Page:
Wednesday, Mar 12, 2003
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Initiating a discussion on the budget, Dr. Singh said it did not provide any cushion in the case of a war in Iraq against the potential of rapid increase in international oil prices and our foreign remittances getting affected which will influence the balance of payment. "If energy prices go up, further inflation will become a major problem," he said.
"I do not think the prices of diesel, petroleum products can be kept at a level if international prices go up. This will hurt consumption. The budget does not reveal any strategy to tackle this.''
Dr. Singh said the country was capable of reaching the growth target of eight per cent in the 10th Plan, but the way the economy was sliding down does not inspire confidence. ''To believe that tax concessions and growth in the private sector will take care of the GDP is complacency of management especially when you do not provide cushions.''
"The picture that emerges from the Mid-Term Appraisal and the Economic Survey is that our economy is performing far below its potential, more so in the last four years since the NDA Government came to power. The GDP average for the last four years is no more than five per cent as against the seven per cent when the Congress was in power."
With the fiscal deficit hovering around six per cent in the last five years, Dr. Singh said the health of the economy was not good and he expected the deficit to shoot up by 0.5 per cent of the target of 5.6 per cent of the GDP.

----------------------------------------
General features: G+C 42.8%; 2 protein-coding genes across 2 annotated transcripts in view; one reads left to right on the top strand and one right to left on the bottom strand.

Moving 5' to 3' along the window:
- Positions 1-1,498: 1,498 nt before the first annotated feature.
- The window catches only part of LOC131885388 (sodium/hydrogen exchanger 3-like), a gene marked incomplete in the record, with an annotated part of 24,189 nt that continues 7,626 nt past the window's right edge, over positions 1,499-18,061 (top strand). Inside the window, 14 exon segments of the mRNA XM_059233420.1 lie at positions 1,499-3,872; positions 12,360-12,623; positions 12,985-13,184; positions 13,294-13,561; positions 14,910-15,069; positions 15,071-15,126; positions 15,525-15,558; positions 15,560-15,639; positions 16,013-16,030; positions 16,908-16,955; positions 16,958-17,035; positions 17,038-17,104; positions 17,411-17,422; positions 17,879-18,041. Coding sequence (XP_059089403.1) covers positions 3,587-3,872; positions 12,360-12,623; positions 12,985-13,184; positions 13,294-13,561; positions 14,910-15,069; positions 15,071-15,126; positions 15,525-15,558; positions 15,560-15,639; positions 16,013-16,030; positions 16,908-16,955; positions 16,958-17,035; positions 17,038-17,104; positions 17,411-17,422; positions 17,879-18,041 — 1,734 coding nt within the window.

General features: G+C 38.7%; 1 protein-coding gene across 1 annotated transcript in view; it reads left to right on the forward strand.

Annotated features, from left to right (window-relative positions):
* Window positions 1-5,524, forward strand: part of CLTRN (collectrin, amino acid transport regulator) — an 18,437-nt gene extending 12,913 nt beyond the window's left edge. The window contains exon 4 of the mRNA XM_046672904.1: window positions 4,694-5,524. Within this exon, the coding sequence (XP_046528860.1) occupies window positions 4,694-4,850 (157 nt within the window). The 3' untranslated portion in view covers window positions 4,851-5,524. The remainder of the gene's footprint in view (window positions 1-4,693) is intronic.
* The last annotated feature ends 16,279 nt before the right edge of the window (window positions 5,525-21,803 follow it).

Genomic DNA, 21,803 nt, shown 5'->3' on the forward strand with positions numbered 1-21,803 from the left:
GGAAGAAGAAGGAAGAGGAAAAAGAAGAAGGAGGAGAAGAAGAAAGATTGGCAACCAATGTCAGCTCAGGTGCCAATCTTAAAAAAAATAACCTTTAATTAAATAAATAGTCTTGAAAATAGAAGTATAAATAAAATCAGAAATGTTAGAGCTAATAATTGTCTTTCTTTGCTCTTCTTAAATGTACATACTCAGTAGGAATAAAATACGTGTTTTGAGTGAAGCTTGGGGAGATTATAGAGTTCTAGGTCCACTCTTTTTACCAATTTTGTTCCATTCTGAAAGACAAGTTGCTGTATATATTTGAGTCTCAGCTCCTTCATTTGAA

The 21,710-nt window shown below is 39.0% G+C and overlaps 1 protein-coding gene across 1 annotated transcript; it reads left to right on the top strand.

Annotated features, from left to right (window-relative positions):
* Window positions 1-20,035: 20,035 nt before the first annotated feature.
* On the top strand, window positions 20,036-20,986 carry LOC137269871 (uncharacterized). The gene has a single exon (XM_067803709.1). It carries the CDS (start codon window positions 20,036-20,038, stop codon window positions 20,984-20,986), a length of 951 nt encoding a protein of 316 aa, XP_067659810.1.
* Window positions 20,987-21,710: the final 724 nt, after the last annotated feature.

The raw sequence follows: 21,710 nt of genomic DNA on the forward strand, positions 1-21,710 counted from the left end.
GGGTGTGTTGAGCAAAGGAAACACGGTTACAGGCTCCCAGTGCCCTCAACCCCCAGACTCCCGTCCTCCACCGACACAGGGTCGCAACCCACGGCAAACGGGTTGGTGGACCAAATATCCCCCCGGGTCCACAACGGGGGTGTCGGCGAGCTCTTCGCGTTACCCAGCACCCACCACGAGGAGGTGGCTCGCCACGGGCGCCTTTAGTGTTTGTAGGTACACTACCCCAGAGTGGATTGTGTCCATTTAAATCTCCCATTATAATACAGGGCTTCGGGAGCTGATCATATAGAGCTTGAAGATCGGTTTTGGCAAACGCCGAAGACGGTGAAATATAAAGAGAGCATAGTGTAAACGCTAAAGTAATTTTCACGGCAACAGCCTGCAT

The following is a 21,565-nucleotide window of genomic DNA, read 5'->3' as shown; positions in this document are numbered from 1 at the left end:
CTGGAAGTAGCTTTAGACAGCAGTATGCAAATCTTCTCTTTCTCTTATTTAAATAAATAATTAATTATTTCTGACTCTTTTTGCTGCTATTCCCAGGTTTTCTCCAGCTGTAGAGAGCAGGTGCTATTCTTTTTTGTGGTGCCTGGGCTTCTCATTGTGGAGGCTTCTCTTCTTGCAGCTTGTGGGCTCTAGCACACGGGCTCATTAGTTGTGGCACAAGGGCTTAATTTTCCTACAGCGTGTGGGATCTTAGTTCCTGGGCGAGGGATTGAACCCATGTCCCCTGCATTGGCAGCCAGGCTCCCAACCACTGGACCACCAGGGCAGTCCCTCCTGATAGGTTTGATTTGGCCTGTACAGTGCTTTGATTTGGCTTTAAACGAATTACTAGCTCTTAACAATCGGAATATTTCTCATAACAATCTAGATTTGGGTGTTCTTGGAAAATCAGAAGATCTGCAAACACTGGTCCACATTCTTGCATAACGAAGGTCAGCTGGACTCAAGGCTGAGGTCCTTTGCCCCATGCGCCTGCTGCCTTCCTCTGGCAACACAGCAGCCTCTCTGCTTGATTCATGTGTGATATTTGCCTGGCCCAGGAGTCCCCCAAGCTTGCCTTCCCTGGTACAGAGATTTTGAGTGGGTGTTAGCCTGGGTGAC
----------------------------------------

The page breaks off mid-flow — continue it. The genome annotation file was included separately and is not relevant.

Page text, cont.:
Regretting the "half-hearted measures" and "cavalier attitude" of the Government in fixing allocation for various sectors in the budget, Dr. Singh quoted from the budget proposals to show that the allocations for agriculture, irrigation, rural development, education and health were much the same as last year.
He pointed out that the budget had ignored the reforms in the tax structure as recommended by the Kelkar Commission. "That report was grossly ignored. I do not find any major effort to implement it. There is an attempt to distribute patronage, not streamline the tax structure."
The budget had not made any growth projections even though it was claimed to be a growth-oriented one.
"No attempt has been made to improve the tax-GDP ratio, contain expenditure and cut down revenue deficit."
The former Minister said it was not known what the projected growth rate was in the budget. "Probably the Finance Minister is working for a 11.3 per cent growth of GDP , but how much of it will be inflation, is not told".
Appreciating the health insurance scheme and the initiative for debt restructuring, Dr. Singh said the budget has "some" initiatives, but it falls short of facing the challenges before the nation. "All parties have an obligation to set aside communal divide if the vision of India as a front-ranking economy has to be realised," he said.
The Telugu Desam leader, C. Ramachandraiah, said the budget proposals had dealt several areas of economy poorly including agriculture, the most important sector.
He emphasised that in the anxiety to step up investment in infrastructure the Government had to draw lessons from the case of Enron and other fast-track power projects. Taking advantage of the Government's counter-guarantee there was overstatement of capital costs. As a result, most of these projects which came up in the private sector did more damage than serve the cause of privatisation.
Rama Shankar Kaushik (Samajwadi Party) charged that the Government with acting under pressure exerted by international funding institutions.
The AIADMK member, S.G. Indira, demanded rollback in the prices of fertilizer and diesel.
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